First published December 15, 2004 - More info
Obesity is associated with the development of diabetes, dyslipidemia, hypertension, and atherosclerosis. However, the mechanistic role of obesity in this syndrome has never been fully understood. Iichiro Shimomura and colleagues now show that increased oxidative stress in accumulated fat is an important pathogenic mechanism of obesity-associated metabolic syndrome (pages 1752–1761). Production of ROS increased significantly in adipose tissue of nondiabetic obese mice, and this was accompanied by augmented expression of NADPH oxidase and decreased antioxidative enzymes only in fat tissues. ROS production resulted in dysregulated local production of fat-derived hormones (adipocytokines) and systemic increases in oxidative stress in adipocytes and obesity models. Inhibition of ROS production attenuated the dysregulation of adipocytokines and improved insulin resistance, diabetes, hyperlipidemia, and hepatic steatosis. These results indicate that accumulated fat is a major source of ROS in obesity and that the redox state in adipose tissue is a potential therapeutic target for the prevention and treatment of obesity-associated metabolic syndromes.
The erythropoietin-producing hepatocyte (Eph) kinases are the largest family of receptor tyrosine kinases in the immune system. The Eph kinases and their ligands are known to direct neural outgrowth, angiogenesis, and epithelial cell migration in the intestine. Jiangping Wu and colleagues now delve further into the role of Eph kinases in the immune system by showing that EphB6 modulates immune function in vivo (pages 1762–1773). The authors demonstrated that EphB6–/– mice were compromised in in vitro and in vivo T cell responses, in terms of lymphokine secretion and proliferation and the development of delayed-type skin hypersensitivity and experimental autoimmune encephalitis. On the other hand, humoral immune responses such as changes in serum Ig isotype levels and IgG response to tetanus toxoid were normal in the mutant mice. EphB6 was shown to migrate to the aggregated TCR and rafts after TCR activation. This study is the first to describe roles for an Eph kinase in in vivo immunological function. See figure
Prostate cancer (PC) is one of the most frequently diagnosed noncutaneous malignancies in American men. PC usually metastasizes to the bone and is palliatively treated with androgen ablation; however, when the disease becomes androgen independent, there is no effective therapy. Zelig Eshhar and colleagues investigate the use of adoptive transfer of tumor antigen–specific T lymphocytes as a PC therapy (pages 1774–1781). One of the obstacles in adoptive transfer has been the inefficient homing of the T cells to their tumor targets. Recently, it was demonstrated that “T bodies,” genetically reprogrammed T lymphocytes expressing anti-erbB2 chimeric receptor genes, can be directly applied to locally confined, well-established PC xenografts in SCID mice, resulting in retardation of tumor growth. The authors optimized the T body approach for the systemic therapy of advanced PC by preconditioning the cancer host using low-dose irradiation or cyclophosphamide in order to induce stromal cell–derived factor–1 (SDF-1) production within the bone marrow. SDF-1/CXCR-4 mediated homing of the adoptively transferred T bodies, resulting in decreased tumor growth and prostate-specific antigen secretion, prolongation of survival, and cure of the treated mice. The approach of patient preconditioning prior to the adoptive transfer of tumor-specific T cells offers great promise for the systemic cellular immunotherapy of metastatic PC and other malignant tumors. See figure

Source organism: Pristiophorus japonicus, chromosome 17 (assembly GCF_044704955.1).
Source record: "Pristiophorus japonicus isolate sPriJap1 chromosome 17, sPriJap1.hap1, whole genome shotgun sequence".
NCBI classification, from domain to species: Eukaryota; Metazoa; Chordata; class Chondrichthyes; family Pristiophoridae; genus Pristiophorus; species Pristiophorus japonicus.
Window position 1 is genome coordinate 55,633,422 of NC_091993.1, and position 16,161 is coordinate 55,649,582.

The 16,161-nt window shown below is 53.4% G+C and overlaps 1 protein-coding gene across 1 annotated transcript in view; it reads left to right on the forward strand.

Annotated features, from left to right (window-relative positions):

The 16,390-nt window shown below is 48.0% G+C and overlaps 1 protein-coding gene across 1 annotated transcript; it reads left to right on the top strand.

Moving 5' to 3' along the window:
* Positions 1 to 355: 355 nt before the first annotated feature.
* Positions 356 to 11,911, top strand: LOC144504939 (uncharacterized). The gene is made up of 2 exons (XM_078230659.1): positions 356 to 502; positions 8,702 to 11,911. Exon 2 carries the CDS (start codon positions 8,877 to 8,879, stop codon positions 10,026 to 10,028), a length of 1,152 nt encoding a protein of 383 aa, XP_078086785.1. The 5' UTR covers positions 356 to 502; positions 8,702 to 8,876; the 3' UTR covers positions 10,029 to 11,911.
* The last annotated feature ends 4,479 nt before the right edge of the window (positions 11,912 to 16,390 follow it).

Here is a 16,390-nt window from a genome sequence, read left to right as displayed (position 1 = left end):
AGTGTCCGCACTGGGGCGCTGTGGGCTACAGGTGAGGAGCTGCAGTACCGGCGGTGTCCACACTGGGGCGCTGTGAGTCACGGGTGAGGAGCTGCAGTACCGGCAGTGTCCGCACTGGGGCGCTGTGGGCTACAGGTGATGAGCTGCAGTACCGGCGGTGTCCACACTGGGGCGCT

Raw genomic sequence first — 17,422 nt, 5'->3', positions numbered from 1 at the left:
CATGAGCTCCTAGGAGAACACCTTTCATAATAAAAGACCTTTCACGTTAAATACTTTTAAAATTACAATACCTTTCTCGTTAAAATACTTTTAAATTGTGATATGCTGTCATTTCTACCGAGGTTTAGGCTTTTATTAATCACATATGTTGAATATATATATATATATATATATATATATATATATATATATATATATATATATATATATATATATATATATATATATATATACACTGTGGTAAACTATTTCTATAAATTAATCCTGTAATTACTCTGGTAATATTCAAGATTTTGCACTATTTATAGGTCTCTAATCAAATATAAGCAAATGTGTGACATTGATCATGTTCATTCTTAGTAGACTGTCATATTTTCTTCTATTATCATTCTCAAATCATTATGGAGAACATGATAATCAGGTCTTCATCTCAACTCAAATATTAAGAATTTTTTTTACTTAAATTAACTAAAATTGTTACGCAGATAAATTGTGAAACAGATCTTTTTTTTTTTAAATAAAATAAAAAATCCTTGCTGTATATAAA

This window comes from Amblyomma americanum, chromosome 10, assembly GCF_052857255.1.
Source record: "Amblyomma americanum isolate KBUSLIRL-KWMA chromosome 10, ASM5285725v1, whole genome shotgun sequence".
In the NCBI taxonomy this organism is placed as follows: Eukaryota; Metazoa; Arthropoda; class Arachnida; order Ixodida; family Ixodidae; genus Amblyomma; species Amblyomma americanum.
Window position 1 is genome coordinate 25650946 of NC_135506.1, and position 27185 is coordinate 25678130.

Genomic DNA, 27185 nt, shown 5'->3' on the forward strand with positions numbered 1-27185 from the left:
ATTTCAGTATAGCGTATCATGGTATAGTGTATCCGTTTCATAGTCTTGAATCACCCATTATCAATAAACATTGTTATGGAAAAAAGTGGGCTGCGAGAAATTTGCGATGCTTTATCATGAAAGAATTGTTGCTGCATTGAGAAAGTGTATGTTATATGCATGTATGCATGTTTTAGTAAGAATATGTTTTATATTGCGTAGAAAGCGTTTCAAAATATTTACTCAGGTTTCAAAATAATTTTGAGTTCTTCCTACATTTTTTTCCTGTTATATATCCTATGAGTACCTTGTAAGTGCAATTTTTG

Apoptosis plays an important role during skeletal development and bone remodeling. Excessive apoptosis of osteoblasts and osteocytes has been implicated as an important mechanism underlying osteoporosis. Songtao Shi and colleagues investigated the role of caspase 3–mediated apoptosis in maintaining bone mass (pages 1704–1713). The authors used 3 models, including caspase-3–knockout mice, caspase-3 inhibitor–treated osteoporotic mice, and caspase-3 inhibitor–treated human bone marrow stromal stem cells (BMSSCs) to reveal that caspase-3 is required for maintaining bone mass. The mechanism of bone defects in the caspase-3–deficient condition is due to attenuated differentiation of BMSSCs, in which overactivated TGF-β/Smad2 signaling led to upregulated expression of p21/p53 and downregulated expression of Cdk2/Cdc2 and eventually replicative senescence of BMSSCs. Moreover, a caspase-3 inhibitor, a potent therapeutic agent for some degenerative diseases, was found to accelerate bone loss in osteoporotic mice and attenuate bone formation of human BMSSCs. This study offers a novel concept of how caspase-3 deficiency alters development and differentiation of stem cells leading to osteoporosis. Since the caspase-3 inhibitor was demonstrated to accelerate bone loss in a model for postmenopausal osteoporosis, these data suggest that caution should be exercised in the development of caspase-3 inhibitor for therapeutic purposes. See figure